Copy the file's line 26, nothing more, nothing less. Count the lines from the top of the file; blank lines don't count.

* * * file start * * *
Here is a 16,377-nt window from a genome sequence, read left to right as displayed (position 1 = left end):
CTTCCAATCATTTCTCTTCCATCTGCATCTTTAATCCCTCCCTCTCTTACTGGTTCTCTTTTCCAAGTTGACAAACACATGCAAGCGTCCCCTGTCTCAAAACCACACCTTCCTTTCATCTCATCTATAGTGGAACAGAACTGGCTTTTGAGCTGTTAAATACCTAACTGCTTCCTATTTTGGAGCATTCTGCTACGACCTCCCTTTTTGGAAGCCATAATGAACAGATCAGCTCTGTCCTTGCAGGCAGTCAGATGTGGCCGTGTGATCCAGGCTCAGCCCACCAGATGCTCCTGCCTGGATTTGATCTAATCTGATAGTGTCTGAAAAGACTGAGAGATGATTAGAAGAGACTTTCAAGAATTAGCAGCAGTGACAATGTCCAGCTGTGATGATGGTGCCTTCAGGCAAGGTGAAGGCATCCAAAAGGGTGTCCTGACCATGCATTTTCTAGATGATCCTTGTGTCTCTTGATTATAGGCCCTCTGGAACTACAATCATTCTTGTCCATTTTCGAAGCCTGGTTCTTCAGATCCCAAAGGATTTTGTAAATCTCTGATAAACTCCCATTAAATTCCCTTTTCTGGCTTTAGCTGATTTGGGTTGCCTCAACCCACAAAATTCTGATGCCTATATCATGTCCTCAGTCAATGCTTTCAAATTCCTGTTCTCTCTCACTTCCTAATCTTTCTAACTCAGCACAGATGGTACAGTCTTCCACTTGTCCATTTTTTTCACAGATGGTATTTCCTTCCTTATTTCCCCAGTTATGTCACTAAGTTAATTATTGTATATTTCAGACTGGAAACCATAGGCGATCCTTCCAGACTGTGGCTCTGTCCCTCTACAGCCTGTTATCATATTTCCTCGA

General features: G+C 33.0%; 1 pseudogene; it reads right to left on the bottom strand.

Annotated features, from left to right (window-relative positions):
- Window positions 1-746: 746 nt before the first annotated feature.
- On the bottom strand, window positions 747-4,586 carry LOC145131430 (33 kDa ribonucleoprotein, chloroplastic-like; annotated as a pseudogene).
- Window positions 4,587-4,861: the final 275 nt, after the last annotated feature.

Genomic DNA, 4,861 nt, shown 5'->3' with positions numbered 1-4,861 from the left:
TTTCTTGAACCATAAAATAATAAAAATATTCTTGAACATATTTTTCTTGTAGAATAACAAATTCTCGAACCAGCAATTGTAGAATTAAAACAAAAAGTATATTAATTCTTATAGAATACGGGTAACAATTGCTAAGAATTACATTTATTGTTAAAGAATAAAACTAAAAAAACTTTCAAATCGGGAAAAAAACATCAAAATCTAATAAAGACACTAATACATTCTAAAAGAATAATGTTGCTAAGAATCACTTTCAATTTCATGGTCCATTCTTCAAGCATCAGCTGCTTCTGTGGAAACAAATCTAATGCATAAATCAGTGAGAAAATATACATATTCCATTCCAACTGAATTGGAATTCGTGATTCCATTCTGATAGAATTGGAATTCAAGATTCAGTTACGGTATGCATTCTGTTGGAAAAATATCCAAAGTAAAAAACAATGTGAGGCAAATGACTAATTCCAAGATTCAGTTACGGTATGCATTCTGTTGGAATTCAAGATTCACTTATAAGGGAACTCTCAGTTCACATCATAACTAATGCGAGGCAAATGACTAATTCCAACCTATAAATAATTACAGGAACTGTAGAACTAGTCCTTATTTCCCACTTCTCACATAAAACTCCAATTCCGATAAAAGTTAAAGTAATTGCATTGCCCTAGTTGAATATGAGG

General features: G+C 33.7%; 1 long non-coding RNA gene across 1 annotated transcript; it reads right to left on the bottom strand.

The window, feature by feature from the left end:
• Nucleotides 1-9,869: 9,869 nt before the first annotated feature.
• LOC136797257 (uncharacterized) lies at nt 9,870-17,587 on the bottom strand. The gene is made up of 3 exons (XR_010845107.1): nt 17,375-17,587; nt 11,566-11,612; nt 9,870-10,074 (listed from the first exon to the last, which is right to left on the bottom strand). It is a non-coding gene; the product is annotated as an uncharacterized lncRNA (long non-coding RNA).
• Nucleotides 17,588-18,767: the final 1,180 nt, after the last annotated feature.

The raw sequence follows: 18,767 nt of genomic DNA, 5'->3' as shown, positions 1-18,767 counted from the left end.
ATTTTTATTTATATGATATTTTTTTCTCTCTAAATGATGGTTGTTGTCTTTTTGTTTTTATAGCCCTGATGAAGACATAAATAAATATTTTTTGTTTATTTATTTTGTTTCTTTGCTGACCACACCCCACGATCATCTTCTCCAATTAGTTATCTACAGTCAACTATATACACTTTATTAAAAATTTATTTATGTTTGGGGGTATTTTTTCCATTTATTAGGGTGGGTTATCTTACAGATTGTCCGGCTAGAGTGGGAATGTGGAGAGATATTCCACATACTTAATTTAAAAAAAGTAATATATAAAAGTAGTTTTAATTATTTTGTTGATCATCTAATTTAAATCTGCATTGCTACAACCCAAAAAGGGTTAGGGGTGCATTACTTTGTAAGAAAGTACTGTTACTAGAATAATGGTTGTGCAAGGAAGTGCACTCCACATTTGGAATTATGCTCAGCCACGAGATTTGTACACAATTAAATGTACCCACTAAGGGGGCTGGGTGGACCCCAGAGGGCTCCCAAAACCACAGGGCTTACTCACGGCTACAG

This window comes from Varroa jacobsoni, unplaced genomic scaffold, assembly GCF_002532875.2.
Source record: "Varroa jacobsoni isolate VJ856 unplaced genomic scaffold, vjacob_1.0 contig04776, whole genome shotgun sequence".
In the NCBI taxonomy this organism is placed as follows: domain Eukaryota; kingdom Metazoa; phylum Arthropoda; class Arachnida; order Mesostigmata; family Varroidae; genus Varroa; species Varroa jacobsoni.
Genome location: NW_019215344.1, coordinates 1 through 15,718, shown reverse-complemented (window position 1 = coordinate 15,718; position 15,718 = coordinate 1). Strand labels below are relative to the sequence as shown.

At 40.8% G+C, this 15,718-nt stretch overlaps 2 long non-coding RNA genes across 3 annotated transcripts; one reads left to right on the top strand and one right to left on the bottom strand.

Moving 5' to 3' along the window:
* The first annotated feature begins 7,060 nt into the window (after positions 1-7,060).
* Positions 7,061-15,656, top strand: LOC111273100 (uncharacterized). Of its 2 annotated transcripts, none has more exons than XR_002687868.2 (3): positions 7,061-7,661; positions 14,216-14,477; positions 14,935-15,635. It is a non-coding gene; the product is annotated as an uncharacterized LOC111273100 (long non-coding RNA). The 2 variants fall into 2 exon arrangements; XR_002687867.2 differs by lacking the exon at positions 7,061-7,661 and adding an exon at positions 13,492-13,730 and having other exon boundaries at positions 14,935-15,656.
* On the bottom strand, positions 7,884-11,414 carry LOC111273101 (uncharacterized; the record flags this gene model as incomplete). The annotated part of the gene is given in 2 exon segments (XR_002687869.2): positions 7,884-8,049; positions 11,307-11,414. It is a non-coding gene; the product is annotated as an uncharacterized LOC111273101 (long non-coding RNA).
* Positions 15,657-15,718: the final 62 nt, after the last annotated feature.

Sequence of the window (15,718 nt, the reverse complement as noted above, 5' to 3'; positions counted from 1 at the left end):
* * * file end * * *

* Positions 15,657-15,718: the final 62 nt, after the last annotated feature.